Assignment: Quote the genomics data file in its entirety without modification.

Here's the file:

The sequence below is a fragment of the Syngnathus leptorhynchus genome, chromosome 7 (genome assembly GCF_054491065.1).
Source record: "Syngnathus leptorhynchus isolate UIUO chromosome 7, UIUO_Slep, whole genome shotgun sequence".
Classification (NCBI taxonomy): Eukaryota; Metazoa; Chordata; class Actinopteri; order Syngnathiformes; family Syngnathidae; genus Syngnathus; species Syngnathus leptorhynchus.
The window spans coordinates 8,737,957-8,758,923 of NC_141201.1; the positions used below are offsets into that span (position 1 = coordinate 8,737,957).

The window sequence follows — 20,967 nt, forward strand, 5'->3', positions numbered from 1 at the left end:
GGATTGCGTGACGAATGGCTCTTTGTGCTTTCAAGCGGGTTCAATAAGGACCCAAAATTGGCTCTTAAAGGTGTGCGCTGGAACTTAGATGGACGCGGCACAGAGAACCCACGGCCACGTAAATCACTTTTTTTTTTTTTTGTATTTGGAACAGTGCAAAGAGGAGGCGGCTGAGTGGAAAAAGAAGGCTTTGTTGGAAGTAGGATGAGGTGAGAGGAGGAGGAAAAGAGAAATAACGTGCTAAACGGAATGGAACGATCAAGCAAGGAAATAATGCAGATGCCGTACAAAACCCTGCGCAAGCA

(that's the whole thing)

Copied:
The sequence below is a fragment of the Syngnathus leptorhynchus genome, chromosome 7 (genome assembly GCF_054491065.1).
Source record: "Syngnathus leptorhynchus isolate UIUO chromosome 7, UIUO_Slep, whole genome shotgun sequence".
Classification (NCBI taxonomy): Eukaryota; Metazoa; Chordata; class Actinopteri; order Syngnathiformes; family Syngnathidae; genus Syngnathus; species Syngnathus leptorhynchus.
The window spans coordinates 8,737,957-8,758,923 of NC_141201.1; the positions used below are offsets into that span (position 1 = coordinate 8,737,957).

The window sequence follows — 20,967 nt, forward strand, 5'->3', positions numbered from 1 at the left end:
GGATTGCGTGACGAATGGCTCTTTGTGCTTTCAAGCGGGTTCAATAAGGACCCAAAATTGGCTCTTAAAGGTGTGCGCTGGAACTTAGATGGACGCGGCACAGAGAACCCACGGCCACGTAAATCACTTTTTTTTTTTTTTGTATTTGGAACAGTGCAAAGAGGAGGCGGCTGAGTGGAAAAAGAAGGCTTTGTTGGAAGTAGGATGAGGTGAGAGGAGGAGGAAAAGAGAAATAACGTGCTAAACGGAATGGAACGATCAAGCAAGGAAATAATGCAGATGCCGTACAAAACCCTGCGCAAGCA